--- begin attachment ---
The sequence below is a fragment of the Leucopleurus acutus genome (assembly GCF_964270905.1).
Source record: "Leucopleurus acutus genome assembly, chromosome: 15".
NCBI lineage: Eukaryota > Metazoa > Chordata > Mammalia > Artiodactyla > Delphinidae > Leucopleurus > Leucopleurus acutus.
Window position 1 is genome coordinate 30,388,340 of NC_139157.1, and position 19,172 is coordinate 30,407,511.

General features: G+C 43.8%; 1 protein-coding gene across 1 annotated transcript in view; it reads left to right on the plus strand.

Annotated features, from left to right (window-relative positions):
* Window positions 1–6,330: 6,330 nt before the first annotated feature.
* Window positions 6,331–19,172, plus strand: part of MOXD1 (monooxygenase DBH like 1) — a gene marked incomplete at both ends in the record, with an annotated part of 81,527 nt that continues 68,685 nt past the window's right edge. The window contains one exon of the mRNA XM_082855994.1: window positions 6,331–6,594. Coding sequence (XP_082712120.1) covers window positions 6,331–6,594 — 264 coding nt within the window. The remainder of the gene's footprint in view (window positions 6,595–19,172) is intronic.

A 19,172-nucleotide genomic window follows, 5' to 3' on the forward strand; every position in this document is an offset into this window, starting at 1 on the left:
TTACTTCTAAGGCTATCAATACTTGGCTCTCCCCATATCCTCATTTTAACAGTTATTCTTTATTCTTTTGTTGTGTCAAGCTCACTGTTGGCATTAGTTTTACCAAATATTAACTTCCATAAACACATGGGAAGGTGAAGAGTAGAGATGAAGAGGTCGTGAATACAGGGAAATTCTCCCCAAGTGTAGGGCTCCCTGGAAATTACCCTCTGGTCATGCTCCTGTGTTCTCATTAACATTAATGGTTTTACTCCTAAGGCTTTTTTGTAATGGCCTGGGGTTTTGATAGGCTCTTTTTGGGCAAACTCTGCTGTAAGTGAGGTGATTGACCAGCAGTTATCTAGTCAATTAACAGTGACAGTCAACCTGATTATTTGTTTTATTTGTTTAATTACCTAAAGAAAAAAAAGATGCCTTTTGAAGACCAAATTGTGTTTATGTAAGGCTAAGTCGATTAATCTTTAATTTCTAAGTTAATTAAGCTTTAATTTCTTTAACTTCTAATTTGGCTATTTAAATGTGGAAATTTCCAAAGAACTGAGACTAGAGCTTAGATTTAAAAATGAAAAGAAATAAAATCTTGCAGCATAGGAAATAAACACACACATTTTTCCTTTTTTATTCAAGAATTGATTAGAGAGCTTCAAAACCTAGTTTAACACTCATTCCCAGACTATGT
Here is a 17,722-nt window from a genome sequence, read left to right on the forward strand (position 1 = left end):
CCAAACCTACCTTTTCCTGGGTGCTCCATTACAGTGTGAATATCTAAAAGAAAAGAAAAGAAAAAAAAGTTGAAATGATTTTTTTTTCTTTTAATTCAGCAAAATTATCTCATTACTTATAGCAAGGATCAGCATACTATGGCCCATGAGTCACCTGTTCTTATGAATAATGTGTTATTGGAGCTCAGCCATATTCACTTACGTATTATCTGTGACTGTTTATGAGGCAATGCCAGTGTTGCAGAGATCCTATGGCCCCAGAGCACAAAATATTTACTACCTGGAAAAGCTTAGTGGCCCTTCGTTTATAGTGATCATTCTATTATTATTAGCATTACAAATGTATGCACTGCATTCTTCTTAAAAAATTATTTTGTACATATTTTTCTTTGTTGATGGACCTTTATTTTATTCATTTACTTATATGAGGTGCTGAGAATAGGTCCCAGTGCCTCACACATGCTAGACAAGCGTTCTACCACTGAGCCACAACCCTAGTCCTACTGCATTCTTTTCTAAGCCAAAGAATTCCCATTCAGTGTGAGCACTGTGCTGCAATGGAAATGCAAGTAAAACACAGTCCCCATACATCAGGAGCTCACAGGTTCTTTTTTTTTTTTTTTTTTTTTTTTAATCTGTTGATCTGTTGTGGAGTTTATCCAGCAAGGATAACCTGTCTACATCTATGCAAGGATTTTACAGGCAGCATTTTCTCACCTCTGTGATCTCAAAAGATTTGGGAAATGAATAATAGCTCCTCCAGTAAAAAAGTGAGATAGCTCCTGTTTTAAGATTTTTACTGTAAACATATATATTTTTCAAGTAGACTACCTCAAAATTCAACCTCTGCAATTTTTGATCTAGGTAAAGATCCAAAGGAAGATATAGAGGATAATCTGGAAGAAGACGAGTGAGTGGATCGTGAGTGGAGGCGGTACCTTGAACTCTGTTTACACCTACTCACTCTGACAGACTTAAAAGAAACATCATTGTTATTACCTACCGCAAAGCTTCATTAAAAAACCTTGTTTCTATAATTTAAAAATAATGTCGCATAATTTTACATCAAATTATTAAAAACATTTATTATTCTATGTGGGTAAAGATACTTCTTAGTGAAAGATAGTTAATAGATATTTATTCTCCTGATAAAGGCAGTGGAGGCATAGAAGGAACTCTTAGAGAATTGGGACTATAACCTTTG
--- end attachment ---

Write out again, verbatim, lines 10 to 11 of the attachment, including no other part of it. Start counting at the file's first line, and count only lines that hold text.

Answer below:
TTACTTCTAAGGCTATCAATACTTGGCTCTCCCCATATCCTCATTTTAACAGTTATTCTTTATTCTTTTGTTGTGTCAAGCTCACTGTTGGCATTAGTTTTACCAAATATTAACTTCCATAAACACATGGGAAGGTGAAGAGTAGAGATGAAGAGGTCGTGAATACAGGGAAATTCTCCCCAAGTGTAGGGCTCCCTGGAAATTACCCTCTGGTCATGCTCCTGTGTTCTCATTAACATTAATGGTTTTACTCCTAAGGCTTTTTTGTAATGGCCTGGGGTTTTGATAGGCTCTTTTTGGGCAAACTCTGCTGTAAGTGAGGTGATTGACCAGCAGTTATCTAGTCAATTAACAGTGACAGTCAACCTGATTATTTGTTTTATTTGTTTAATTACCTAAAGAAAAAAAAGATGCCTTTTGAAGACCAAATTGTGTTTATGTAAGGCTAAGTCGATTAATCTTTAATTTCTAAGTTAATTAAGCTTTAATTTCTTTAACTTCTAATTTGGCTATTTAAATGTGGAAATTTCCAAAGAACTGAGACTAGAGCTTAGATTTAAAAATGAAAAGAAATAAAATCTTGCAGCATAGGAAATAAACACACACATTTTTCCTTTTTTATTCAAGAATTGATTAGAGAGCTTCAAAACCTAGTTTAACACTCATTCCCAGACTATGT
Here is a 17,722-nt window from a genome sequence, read left to right on the forward strand (position 1 = left end):